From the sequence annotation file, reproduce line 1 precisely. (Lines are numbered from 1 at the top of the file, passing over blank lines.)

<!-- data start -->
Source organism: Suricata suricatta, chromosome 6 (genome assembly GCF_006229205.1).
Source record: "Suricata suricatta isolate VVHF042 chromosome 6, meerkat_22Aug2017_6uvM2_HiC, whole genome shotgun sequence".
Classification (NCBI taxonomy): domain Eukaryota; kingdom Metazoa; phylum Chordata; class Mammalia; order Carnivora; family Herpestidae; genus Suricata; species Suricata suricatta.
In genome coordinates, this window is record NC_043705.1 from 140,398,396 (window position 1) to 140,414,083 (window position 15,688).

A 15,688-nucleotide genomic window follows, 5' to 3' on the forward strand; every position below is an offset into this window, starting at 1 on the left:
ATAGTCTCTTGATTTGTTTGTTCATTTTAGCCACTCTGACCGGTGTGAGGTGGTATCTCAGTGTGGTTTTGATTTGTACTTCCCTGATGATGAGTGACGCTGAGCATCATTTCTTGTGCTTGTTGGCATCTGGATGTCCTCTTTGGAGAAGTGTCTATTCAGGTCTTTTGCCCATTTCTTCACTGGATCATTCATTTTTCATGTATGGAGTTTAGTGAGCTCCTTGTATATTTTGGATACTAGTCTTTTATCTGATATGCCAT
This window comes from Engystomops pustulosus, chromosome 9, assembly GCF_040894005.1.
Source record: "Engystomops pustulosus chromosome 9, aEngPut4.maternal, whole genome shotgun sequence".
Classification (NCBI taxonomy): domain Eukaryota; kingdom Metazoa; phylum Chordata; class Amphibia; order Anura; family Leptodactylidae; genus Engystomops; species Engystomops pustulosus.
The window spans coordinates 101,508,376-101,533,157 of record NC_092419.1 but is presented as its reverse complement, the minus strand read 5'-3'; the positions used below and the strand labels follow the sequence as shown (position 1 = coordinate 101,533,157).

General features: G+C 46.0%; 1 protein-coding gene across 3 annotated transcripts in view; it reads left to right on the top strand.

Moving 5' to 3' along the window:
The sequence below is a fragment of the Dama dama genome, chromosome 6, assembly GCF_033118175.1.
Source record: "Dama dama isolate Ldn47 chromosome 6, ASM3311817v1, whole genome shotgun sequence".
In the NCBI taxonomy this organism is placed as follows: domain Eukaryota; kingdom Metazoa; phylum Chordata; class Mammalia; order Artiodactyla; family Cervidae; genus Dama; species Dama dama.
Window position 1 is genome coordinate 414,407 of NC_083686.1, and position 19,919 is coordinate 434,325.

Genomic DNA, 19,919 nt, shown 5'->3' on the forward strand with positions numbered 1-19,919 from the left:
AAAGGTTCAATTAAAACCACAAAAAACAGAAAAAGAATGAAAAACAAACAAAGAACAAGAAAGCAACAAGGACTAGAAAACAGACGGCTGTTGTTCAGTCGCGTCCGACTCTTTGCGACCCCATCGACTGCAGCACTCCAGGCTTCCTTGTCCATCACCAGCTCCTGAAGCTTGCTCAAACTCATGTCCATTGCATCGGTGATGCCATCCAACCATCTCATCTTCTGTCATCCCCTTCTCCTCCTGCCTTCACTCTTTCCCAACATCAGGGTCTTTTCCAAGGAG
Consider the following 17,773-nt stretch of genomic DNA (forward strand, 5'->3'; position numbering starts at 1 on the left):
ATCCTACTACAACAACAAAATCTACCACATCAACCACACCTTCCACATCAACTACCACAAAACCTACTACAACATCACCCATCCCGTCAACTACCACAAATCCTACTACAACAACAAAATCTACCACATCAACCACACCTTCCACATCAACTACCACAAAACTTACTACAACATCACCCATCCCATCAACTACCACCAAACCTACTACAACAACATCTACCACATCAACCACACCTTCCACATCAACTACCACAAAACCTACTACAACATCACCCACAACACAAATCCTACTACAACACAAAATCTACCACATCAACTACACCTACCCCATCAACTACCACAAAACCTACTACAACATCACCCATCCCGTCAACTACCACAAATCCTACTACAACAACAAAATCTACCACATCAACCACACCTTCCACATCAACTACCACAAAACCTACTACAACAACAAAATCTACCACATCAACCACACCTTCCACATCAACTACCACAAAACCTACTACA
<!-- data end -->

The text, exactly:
Source organism: Suricata suricatta, chromosome 6 (genome assembly GCF_006229205.1).